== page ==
Published on June 4th, 2018
When retired middle and high school English teacher Yvonne Mason first opened the letter, she read it all the way through. It did, after all, have the president’s seal at the top and his signature at the bottom.
Mason wrote a letter to Donald Trump asking how he was going to keep kids safe after the February shooting at Marjory Stoneman Douglas High School in Parkland, Florida.
The US President Trump did reply to Mason’s letter, but when she read what he wrote, the former English teacher in her just couldn’t help herself. The letter was riddled with grammatical errors, and she was going to correct them.
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It began with those pesky capital letters. “Federal” and “Nation” and “State” and “States” — common nouns capitalized as if they were proper nouns. But by the end, she had scrawled several notes, crossed out a few punctuation marks, and asked whoever wrote the letter a question that may or may not have been rhetorical: “Have y’all tried grammar and style check?”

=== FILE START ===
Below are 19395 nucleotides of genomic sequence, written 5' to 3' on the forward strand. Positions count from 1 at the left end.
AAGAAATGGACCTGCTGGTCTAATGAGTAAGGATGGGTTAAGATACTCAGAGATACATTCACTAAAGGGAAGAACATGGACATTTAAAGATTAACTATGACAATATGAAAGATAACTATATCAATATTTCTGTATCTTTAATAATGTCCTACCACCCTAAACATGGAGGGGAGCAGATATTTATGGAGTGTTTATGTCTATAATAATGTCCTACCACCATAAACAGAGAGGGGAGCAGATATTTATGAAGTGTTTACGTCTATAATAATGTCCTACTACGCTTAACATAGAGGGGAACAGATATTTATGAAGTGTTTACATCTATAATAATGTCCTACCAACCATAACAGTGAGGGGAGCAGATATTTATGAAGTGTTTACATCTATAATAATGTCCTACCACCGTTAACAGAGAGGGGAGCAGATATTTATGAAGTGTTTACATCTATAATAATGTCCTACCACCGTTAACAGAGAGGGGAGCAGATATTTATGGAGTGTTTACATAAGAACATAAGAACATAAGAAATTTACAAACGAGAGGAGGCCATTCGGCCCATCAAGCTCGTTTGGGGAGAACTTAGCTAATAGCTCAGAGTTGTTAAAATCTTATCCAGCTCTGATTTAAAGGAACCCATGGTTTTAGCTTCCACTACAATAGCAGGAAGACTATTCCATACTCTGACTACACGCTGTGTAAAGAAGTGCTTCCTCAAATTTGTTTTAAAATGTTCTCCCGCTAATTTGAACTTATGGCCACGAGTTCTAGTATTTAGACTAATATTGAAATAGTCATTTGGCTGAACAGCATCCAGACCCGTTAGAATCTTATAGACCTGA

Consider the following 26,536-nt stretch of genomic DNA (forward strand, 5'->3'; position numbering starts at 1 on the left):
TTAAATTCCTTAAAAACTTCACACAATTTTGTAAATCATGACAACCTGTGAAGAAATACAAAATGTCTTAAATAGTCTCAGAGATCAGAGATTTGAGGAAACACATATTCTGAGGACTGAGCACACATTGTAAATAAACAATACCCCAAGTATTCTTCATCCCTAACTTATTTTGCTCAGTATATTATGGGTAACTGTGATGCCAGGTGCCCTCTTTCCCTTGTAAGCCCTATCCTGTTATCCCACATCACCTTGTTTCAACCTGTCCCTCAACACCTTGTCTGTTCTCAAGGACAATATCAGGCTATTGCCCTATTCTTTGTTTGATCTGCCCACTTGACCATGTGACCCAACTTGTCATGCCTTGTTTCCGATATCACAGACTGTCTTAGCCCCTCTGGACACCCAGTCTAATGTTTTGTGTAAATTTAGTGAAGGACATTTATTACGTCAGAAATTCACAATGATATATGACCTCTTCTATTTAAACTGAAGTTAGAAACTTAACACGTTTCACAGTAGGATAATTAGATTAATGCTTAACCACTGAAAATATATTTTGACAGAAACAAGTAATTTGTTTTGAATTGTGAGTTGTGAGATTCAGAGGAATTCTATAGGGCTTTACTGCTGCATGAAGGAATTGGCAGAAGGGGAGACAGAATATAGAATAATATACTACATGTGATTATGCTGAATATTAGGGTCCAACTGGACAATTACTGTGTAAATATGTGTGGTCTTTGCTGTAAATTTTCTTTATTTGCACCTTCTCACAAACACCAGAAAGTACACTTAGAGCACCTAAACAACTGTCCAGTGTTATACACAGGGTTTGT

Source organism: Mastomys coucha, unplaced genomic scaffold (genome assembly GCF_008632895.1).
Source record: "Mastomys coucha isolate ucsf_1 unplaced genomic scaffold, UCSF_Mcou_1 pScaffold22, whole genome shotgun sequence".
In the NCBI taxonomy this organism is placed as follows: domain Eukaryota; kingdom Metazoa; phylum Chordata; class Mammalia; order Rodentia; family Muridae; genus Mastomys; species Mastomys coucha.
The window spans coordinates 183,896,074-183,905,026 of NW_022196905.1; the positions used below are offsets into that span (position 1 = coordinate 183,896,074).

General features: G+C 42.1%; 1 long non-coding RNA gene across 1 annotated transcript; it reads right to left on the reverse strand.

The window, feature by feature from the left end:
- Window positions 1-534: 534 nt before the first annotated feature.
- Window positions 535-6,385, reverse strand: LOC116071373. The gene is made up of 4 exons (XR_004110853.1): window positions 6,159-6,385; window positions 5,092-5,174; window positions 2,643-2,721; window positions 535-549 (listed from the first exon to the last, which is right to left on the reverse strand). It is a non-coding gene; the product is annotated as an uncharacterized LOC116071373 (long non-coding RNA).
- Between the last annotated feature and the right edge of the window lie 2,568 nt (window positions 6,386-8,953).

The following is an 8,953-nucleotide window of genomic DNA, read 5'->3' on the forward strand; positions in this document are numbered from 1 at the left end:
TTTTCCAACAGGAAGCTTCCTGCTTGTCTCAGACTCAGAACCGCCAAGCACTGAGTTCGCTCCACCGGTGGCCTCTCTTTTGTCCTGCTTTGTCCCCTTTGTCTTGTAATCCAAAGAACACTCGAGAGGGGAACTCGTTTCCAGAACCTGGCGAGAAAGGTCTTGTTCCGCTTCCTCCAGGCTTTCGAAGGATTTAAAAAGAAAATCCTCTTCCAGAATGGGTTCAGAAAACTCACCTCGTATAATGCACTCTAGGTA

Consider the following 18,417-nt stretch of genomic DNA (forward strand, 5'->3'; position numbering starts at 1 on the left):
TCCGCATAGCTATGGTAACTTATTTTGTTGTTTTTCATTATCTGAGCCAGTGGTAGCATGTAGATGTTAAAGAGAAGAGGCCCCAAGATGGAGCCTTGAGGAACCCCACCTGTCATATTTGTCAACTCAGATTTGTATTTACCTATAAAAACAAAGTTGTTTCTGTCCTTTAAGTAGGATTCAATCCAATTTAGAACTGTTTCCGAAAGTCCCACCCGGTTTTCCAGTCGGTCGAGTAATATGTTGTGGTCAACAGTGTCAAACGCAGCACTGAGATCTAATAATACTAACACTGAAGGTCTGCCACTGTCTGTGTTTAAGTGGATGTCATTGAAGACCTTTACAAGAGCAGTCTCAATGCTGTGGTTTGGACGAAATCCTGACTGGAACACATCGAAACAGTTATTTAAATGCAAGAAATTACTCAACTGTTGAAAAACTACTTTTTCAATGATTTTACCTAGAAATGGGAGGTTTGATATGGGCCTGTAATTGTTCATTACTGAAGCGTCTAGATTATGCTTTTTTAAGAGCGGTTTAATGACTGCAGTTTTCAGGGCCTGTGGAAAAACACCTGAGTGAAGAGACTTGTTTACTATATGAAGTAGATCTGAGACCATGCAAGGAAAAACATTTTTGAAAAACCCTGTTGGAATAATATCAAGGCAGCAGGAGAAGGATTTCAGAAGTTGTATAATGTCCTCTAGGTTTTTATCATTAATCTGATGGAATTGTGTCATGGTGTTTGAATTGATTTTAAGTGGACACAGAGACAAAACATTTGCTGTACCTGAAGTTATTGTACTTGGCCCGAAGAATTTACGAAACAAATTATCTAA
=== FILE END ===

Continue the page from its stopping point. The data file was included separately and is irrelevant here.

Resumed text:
“If I had received this from one of my students,” she told The Washington Post, “I would have handed it back without a grade on it and said, ‘I hope you left the real one at home.’ ”
Mason told The Post that her catchphrase for students was “language is the currency of power.”
“If you can’t communicate what you want or what you need … you’re not going to get what you want,” Mason said. “Writing clearly and consistently gives you power.”
Mason said that the attention she’s received since her letter went viral has given her a new opportunity to share that message.